Israelis are so overwhelmed by the whole situation. I mean for the first time since Israel existence they are really surrounded by more hostile than ever countries and all over. I mean, you talk about Lebanon, you know what is going on, you know that there is insecurity and the questions pertaining to what is going to happen in Syria, where they nevertheless had peace agreement for more than 30 years and no trouble at all with the Syrians. There is also a very insecure situation, troubling situation in Jordan. And of course Israel is really watching at Egypt very carefully because of course there have been these questions since the beginning. Mubarak’s is out, but for what? No democracy maybe, yes, but for what? And then Islamic government, yes, but for what? And now for what - the answer could be that they will have to readjust to this new situation. As to this move also of Morsi’s going to Teheran, I mentioned that it is not going to please the US of course, the financial purveyors to Egypt, it’s not only that, it’s also that Iran has been major supporter of the Syrian regime and this visit is going to help to facilitate the renewal of the relationship and it has been preceded by the declaration or the invitation more precisely of Egypt to Iran to be included in every negotiation pertaining to the Syrian situation. So, it’s very important for the new position and new shifts. And if this situation with Iran can be really comforted and officialized after the visit, let me remind you that new move towards China who has also its position towards the Syrian situation and veto at the UN and everything, it’s going to be very interesting but it shows right now from now on that the Egyptian regime is going to have more independent foreign policy and one that is not in the steps of the Western countries only as it has been since Mubarak.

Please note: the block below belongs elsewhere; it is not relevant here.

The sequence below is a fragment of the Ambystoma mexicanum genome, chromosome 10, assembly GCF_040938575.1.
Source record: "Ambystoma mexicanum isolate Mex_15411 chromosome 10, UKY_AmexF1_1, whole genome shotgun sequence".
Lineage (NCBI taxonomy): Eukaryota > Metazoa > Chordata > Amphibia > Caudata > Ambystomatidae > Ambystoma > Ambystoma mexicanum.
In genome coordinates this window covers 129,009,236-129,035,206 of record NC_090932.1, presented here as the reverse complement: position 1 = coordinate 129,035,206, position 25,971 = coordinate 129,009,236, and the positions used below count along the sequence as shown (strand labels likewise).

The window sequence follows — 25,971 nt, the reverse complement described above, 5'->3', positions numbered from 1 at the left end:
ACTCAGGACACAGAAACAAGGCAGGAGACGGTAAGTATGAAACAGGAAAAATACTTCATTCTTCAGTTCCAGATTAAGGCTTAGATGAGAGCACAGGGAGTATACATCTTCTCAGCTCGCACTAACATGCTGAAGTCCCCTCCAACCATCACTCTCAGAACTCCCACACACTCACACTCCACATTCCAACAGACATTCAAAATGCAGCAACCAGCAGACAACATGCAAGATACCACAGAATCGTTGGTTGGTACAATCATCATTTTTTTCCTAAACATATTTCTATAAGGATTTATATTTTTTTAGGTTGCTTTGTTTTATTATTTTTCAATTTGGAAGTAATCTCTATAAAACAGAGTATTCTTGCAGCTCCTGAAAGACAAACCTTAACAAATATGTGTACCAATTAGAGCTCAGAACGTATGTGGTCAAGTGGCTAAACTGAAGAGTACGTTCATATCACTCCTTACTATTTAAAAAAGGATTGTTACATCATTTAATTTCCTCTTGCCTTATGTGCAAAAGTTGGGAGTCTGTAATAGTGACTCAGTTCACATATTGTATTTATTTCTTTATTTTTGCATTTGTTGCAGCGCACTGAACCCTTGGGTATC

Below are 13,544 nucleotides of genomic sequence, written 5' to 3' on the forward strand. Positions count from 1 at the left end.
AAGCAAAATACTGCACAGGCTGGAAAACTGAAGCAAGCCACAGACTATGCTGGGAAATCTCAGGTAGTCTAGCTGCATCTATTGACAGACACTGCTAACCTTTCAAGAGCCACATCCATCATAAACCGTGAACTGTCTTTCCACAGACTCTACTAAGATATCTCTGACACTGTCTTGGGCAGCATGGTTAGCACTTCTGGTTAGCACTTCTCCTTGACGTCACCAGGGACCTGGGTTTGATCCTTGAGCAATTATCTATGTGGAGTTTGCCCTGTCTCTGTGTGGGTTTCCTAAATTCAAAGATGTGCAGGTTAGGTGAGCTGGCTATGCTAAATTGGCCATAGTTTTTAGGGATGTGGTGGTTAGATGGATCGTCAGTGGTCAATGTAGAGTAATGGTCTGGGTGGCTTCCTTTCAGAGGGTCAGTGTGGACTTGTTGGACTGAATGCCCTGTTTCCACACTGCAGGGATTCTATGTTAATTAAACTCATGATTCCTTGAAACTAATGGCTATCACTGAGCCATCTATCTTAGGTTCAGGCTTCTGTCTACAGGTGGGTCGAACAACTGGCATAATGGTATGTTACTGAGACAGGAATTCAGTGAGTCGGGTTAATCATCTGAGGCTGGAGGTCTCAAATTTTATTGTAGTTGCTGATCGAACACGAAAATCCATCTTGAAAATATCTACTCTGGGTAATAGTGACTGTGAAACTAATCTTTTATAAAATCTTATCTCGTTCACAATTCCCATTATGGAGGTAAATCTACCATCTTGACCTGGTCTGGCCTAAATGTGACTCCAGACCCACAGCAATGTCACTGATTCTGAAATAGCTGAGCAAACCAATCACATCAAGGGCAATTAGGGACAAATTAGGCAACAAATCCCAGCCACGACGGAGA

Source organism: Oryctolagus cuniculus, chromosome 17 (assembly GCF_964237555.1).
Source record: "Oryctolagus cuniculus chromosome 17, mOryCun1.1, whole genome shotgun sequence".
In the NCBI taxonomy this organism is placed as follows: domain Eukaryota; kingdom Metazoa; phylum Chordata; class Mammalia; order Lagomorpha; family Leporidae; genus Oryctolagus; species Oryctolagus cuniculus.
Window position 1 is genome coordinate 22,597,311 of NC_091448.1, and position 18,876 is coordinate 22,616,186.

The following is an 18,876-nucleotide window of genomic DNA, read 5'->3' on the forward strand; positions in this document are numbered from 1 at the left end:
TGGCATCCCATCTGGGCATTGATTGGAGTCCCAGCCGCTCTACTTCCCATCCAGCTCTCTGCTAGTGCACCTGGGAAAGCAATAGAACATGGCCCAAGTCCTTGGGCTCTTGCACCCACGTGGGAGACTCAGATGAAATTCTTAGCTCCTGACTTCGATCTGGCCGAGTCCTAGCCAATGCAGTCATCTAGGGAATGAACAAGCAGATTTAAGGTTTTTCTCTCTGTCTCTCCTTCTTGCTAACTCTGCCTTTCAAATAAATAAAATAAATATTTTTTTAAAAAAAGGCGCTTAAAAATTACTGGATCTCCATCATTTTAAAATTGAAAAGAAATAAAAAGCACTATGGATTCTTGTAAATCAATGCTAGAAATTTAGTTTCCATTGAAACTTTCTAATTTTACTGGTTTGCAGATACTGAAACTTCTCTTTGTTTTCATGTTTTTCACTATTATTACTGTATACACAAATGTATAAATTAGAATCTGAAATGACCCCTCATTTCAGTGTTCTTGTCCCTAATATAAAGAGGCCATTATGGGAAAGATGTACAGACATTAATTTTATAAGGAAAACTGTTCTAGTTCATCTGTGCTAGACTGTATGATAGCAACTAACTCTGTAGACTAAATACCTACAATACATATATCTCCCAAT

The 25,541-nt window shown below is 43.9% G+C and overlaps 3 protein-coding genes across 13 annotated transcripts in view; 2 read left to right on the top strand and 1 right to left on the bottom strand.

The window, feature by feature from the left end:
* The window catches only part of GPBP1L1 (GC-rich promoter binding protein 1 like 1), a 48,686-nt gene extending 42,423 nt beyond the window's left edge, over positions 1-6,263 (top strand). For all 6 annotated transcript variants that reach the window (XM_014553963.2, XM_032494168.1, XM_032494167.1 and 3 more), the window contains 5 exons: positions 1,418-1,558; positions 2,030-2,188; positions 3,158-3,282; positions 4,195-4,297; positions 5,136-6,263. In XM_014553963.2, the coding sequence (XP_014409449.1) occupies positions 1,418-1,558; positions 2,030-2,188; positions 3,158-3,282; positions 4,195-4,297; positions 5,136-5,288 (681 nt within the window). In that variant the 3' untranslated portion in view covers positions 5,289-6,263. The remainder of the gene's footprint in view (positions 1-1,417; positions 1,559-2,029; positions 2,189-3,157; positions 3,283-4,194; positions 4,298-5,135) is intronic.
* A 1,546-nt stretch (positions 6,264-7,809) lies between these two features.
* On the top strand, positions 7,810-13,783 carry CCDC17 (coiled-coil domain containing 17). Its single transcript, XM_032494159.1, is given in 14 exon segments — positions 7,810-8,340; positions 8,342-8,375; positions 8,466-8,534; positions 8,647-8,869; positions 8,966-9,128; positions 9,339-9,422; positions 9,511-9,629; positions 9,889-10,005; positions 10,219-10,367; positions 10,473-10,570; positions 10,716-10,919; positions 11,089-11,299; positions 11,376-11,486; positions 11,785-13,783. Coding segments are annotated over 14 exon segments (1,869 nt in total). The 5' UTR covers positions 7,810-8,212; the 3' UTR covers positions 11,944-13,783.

And finally, Miss Mokhefi, if the relationship between Egypt and Iran starts to develop successfully, wouldn’t it somehow undermine a major strategic concept that there is a systemic divide between the Sunni and the Shia?

Absolutely. Absolutely, and it will actually officialize this divide because the situation has been showing especially for the past months that we are witnessing a real confrontation, a war between the Sunni countries and the Shia countries. It will comfort and officialize that divide but it will also show that it took 30 years to Iran to have another Islamic country in the region and this could overcome the divide at least between Sunnis and Shias. I am talking about Iran and Egypt. The divide between the Gulf countries and Iran and other Shias in the Middle East will remain of course and probably develop.

Dr, Mokhefi, thank you so much.

And just to remind you, our guest speaker was Dr. Mansouria Mokhefi, Head of the Middle East and North Africa Program at the French Institute of Foreign Relations in Paris.